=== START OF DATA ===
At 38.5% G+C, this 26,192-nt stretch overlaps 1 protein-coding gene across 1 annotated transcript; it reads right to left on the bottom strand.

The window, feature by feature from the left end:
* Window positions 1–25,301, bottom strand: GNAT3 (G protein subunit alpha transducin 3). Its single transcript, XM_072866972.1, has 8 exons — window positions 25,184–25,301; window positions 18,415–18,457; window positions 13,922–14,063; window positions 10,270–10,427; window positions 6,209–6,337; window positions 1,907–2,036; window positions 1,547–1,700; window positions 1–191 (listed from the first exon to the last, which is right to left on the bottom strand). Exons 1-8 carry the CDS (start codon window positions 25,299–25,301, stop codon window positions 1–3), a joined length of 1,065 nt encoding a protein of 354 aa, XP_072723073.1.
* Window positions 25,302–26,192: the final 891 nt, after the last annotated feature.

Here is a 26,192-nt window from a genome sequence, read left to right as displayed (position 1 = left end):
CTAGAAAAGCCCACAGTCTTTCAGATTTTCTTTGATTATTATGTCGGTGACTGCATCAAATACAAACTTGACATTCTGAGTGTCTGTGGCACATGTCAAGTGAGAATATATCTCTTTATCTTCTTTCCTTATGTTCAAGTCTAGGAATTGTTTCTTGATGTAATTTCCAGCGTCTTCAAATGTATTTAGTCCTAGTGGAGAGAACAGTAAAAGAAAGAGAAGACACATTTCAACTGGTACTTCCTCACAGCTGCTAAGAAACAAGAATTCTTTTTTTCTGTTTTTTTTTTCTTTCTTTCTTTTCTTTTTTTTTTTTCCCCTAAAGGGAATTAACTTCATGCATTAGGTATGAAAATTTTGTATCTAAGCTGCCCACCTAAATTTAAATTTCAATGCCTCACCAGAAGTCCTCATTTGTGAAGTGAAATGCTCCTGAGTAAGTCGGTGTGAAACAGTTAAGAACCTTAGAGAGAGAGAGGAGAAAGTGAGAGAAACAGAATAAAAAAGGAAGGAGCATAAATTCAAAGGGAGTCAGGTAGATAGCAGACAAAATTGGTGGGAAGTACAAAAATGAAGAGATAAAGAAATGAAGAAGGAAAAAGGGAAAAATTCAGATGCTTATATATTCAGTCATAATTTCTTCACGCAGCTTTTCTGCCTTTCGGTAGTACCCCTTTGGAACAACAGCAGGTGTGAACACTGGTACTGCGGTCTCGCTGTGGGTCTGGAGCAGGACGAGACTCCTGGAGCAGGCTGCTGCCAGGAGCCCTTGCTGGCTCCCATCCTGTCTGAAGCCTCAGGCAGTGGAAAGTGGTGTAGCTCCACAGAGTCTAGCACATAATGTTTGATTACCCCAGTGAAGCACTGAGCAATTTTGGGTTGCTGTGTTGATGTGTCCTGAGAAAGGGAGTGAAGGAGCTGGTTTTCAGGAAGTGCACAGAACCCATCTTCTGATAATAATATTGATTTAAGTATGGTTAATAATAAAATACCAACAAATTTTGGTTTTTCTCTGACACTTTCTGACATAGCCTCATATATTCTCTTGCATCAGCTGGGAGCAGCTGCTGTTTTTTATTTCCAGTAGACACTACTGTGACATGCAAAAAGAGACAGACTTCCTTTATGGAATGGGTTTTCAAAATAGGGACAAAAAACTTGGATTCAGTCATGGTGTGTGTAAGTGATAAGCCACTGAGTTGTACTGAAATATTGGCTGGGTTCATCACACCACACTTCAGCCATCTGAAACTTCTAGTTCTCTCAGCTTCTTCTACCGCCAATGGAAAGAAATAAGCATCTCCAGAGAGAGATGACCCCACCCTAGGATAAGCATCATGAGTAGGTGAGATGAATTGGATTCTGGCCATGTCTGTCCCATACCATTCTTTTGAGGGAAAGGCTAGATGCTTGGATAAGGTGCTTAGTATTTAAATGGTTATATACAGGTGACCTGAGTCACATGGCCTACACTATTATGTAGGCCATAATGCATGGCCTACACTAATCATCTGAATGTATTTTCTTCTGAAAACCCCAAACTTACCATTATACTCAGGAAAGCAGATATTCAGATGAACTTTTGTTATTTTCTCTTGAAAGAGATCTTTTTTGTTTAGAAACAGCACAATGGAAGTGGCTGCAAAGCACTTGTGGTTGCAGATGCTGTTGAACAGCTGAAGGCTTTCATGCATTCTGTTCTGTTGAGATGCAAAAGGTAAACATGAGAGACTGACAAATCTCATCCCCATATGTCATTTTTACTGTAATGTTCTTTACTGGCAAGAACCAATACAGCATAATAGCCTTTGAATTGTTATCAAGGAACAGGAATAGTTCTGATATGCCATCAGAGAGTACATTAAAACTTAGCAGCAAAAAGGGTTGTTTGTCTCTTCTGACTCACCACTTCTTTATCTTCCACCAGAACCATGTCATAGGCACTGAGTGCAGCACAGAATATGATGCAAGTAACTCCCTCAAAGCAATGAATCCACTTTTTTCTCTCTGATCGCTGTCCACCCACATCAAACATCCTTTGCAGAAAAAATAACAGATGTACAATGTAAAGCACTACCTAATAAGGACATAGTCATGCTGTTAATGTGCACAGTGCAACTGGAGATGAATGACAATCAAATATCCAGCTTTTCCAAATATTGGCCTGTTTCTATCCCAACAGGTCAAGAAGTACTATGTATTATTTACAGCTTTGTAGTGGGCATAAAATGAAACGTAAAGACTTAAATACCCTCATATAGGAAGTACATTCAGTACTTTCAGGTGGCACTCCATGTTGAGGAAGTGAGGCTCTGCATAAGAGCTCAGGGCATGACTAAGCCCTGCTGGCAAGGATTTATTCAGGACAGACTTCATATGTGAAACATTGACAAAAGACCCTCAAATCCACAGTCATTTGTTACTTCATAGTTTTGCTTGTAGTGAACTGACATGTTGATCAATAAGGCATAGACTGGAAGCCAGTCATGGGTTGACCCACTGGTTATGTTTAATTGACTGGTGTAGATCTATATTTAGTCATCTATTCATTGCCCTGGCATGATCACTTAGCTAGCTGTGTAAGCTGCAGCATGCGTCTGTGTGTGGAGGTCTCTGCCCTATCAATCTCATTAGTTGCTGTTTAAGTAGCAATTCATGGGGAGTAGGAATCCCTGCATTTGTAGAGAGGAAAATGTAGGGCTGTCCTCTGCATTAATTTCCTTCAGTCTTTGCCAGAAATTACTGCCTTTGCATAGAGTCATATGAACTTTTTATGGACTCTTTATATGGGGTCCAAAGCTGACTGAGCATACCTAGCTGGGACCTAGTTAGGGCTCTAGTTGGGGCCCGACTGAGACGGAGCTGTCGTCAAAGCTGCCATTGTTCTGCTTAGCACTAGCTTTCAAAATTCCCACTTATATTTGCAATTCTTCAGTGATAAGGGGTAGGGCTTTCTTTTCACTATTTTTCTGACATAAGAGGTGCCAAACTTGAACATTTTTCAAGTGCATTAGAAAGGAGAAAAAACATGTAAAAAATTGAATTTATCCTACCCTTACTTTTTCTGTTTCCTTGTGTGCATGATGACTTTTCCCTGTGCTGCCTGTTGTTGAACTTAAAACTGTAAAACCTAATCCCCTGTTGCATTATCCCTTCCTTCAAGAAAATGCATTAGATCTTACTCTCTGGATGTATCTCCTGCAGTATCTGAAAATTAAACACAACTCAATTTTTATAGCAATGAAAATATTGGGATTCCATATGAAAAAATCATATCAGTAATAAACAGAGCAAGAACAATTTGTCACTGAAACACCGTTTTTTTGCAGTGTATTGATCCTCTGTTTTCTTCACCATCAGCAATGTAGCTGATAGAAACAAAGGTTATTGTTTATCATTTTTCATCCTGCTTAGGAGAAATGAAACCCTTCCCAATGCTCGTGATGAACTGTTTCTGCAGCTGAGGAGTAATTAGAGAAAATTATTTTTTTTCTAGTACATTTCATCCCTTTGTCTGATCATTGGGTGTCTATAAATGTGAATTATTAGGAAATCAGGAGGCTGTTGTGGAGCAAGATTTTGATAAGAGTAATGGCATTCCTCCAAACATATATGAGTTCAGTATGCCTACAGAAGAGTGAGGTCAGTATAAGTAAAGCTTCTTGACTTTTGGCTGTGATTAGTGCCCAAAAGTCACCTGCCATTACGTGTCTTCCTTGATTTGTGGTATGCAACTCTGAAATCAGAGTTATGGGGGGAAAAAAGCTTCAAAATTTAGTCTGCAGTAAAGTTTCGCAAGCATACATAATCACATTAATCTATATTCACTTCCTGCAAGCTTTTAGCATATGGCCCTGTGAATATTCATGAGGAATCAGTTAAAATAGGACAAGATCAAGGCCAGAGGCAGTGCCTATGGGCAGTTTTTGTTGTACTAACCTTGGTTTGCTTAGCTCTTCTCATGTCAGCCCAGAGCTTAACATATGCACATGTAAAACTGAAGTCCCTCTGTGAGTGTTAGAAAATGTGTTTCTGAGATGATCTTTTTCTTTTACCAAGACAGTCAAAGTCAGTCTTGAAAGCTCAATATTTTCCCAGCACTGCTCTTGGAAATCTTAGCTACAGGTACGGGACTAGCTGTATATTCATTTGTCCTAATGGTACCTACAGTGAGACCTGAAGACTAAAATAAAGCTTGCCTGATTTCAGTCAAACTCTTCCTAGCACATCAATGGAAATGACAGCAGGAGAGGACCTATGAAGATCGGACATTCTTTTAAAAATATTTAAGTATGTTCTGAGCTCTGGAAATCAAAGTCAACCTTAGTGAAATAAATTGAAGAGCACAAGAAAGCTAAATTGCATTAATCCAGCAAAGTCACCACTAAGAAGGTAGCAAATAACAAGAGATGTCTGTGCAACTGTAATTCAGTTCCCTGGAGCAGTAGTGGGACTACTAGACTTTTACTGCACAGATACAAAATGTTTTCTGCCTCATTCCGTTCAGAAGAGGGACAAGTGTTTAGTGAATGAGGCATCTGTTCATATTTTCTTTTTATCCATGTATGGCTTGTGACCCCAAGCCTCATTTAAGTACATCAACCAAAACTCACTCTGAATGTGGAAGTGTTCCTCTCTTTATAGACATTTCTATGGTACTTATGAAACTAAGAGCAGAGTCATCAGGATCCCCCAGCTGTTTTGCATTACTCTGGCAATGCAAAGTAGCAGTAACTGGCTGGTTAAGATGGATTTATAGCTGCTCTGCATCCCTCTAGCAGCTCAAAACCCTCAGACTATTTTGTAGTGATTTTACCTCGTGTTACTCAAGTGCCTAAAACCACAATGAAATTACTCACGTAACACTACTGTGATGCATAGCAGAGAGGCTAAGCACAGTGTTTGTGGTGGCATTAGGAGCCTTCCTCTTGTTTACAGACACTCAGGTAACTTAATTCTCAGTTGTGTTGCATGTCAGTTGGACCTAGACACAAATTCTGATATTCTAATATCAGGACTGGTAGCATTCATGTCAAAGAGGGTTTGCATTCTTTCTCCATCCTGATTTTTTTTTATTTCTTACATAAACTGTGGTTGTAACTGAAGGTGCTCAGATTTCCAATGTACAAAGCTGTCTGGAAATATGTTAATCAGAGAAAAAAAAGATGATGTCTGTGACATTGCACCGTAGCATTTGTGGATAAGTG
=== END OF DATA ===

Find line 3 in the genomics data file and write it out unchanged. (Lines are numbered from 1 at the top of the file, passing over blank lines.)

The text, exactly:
* Window positions 1–25,301, bottom strand: GNAT3 (G protein subunit alpha transducin 3). Its single transcript, XM_072866972.1, has 8 exons — window positions 25,184–25,301; window positions 18,415–18,457; window positions 13,922–14,063; window positions 10,270–10,427; window positions 6,209–6,337; window positions 1,907–2,036; window positions 1,547–1,700; window positions 1–191 (listed from the first exon to the last, which is right to left on the bottom strand). Exons 1-8 carry the CDS (start codon window positions 25,299–25,301, stop codon window positions 1–3), a joined length of 1,065 nt encoding a protein of 354 aa, XP_072723073.1.